The health behavior selected in this paper is using helmets while riding a bicycle. Those who choose to not adhere to this behavior are more likely to sustain head injuries or death when riding a bike. In this section, 3 biopsychosocial factors determining helmet use will be reviewed in the literature: 1) the psychological factor of healthy beliefs, 2) the sociological factor of helmet requirement laws, and 3) the biological factor testosterone levels.
As a psychological factor, beliefs that one is vulnerable to head injury are associated with wearing a helmet while biking. Contrariwise, the flawed belief of invulnerability correlates with not wearing a helmet. Most undergraduate students feel safer when wearing a helmet and agree that can protect one from harm when in an accident. Most also concur that biking can be unsafe and that accidents are possible. Despite all of these healthy beliefs, a lot of undergrads still believe that a helmet is not necessary (Ross, 2010). This would suggest that most people know the benefits of wearing a helmet but still do not choose to do so. Optimism bias most likely accounts for this behavior. This means that people understand the risks of not wearing a helmet but believe that nothing bad will ever happen to them (Hemenway, 2012). This being said, educational campaigns should focus on targeting optimism bias to increase helmet use.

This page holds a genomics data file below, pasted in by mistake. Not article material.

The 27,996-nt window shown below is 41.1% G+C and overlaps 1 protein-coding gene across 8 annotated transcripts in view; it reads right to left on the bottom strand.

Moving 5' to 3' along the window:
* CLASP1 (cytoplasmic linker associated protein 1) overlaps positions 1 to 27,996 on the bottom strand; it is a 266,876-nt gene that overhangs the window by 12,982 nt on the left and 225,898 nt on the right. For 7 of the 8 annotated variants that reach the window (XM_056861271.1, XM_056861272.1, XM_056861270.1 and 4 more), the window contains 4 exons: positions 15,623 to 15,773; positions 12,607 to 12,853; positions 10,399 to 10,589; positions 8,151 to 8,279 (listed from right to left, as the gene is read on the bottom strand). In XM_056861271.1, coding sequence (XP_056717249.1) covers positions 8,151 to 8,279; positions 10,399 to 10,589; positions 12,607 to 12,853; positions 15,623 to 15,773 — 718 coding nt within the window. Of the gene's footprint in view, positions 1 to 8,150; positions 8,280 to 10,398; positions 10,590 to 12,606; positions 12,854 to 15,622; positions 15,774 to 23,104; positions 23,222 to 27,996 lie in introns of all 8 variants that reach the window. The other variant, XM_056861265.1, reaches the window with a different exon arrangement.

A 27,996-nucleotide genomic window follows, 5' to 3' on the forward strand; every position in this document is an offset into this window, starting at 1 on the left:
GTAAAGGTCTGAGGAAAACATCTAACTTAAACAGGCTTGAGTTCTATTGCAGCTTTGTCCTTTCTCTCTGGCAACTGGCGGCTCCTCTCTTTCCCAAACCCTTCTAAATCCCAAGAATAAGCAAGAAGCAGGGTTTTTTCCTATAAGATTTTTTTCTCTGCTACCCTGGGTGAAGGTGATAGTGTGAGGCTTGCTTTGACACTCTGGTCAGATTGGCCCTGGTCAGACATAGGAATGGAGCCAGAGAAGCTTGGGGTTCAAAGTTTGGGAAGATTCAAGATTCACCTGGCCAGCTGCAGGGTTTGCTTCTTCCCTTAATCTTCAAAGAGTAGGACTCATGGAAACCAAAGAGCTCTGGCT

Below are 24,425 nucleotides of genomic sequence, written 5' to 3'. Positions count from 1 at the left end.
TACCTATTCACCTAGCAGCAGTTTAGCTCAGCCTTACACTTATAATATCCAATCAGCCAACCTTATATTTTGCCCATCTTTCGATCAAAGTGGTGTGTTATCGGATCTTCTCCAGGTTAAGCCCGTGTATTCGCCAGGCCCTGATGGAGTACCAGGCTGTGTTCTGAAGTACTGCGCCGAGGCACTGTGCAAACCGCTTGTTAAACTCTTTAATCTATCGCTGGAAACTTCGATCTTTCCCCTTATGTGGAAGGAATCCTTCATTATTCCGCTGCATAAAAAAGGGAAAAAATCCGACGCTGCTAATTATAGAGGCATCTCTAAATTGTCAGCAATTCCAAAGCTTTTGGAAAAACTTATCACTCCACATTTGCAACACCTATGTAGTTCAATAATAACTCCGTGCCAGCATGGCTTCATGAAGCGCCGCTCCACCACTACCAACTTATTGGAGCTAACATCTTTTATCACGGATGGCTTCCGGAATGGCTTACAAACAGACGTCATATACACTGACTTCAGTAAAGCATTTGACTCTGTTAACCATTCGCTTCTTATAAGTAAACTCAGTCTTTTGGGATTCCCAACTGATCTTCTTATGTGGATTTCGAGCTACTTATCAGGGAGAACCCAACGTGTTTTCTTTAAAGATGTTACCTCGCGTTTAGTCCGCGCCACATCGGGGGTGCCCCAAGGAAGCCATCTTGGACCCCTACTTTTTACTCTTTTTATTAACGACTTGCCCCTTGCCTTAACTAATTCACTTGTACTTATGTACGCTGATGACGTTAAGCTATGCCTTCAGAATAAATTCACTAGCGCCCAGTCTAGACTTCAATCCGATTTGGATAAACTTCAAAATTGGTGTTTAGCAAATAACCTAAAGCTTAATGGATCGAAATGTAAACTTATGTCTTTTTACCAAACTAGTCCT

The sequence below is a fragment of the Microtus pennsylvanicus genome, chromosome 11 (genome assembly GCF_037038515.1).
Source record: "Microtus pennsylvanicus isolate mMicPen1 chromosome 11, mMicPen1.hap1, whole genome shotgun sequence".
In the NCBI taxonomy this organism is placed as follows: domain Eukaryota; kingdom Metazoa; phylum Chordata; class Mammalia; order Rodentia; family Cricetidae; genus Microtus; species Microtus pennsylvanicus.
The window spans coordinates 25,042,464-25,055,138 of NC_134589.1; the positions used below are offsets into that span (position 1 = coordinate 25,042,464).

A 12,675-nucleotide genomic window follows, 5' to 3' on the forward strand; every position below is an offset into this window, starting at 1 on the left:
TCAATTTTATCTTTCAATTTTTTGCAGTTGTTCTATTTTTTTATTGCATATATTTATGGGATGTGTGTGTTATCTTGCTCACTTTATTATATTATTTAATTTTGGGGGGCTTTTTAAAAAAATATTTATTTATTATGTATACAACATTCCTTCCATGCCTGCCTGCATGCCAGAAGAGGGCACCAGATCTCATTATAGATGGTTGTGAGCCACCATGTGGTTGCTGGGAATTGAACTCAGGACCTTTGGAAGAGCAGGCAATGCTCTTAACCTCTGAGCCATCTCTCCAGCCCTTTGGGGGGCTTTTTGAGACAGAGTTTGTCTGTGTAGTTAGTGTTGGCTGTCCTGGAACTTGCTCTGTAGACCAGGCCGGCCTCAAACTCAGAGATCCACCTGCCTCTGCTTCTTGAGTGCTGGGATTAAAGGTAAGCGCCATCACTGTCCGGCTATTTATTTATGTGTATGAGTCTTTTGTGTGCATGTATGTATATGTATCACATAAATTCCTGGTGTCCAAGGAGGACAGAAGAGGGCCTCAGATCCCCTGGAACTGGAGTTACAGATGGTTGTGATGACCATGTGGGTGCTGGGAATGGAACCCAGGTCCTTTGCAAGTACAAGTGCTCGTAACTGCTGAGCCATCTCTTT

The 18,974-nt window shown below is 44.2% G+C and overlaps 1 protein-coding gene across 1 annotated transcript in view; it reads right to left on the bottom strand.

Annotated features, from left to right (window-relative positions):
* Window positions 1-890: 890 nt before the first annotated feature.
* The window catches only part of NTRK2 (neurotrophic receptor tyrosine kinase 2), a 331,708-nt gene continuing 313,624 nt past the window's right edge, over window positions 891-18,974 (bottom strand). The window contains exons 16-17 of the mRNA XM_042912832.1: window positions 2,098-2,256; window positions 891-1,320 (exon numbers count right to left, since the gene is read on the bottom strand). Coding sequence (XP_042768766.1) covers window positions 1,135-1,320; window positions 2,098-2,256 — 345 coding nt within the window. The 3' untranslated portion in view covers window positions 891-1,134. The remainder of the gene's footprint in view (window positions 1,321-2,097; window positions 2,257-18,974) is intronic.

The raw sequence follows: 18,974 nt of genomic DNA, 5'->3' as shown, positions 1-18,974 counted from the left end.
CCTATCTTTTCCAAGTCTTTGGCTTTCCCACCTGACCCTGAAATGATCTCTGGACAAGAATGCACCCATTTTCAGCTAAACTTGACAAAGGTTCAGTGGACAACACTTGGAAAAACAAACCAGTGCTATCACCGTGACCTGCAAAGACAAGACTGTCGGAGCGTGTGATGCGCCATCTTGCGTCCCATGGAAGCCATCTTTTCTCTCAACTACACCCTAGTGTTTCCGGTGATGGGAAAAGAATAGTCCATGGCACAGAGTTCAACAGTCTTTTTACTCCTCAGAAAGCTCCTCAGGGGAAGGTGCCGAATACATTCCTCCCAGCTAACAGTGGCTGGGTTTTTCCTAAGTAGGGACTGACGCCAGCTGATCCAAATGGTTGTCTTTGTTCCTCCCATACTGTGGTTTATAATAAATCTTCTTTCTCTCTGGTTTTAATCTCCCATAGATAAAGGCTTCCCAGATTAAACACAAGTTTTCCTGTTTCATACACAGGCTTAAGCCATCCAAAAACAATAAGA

As a sociological factor, counties with required helmet laws have a higher percentage of helmet users. In one study, the rate of helmet use was recorded after legislation was enacted. In a span of 4 years, the number of cyclists wearing a helmet rose from 36% to 84% (LeBlanc, Beattie, and Culligan . 2002). In a separate study, the rate of injuries in adolescents was observed for a county with a new required helmet law. In just one year, the rate of injury had decreased by 27%. This accounts for all bicycle related injuries and not just head related injuries. On top of this, the rate of head injuries had lowered in all sex and age groups across the board (Pardi, King, Salemi, and Salvator, 2007). This suggests that required helmet laws both increases helmet use and decreases overall injuries. These results advocate that all counties should uphold a helmet requirement law.
As a biological factor, helmet use is influenced by testosterone levels. Helmet use seems to decrease with higher levels of testosterone. This could account for this disproportionate statistic of male head injuries. Not wearing a helmet is associated with risk taking. High testosterone levels in males accounts for higher risk taking tendencies (Goudriaan, Lapauw, Ruige, Feyen, Kaufman, Brand, and Vingerhoets, 2010). The highest testosterone levels of men are teenagers in puberty. This testosterone is needed for the many changes that happen to the body during puberty (Cavasos, 2011) but could also be the reason why some teenage boys are so reckless. This being the case, teenage boys should be targeted for helmet use campaigns.
In summary, psychologically, people who are able to…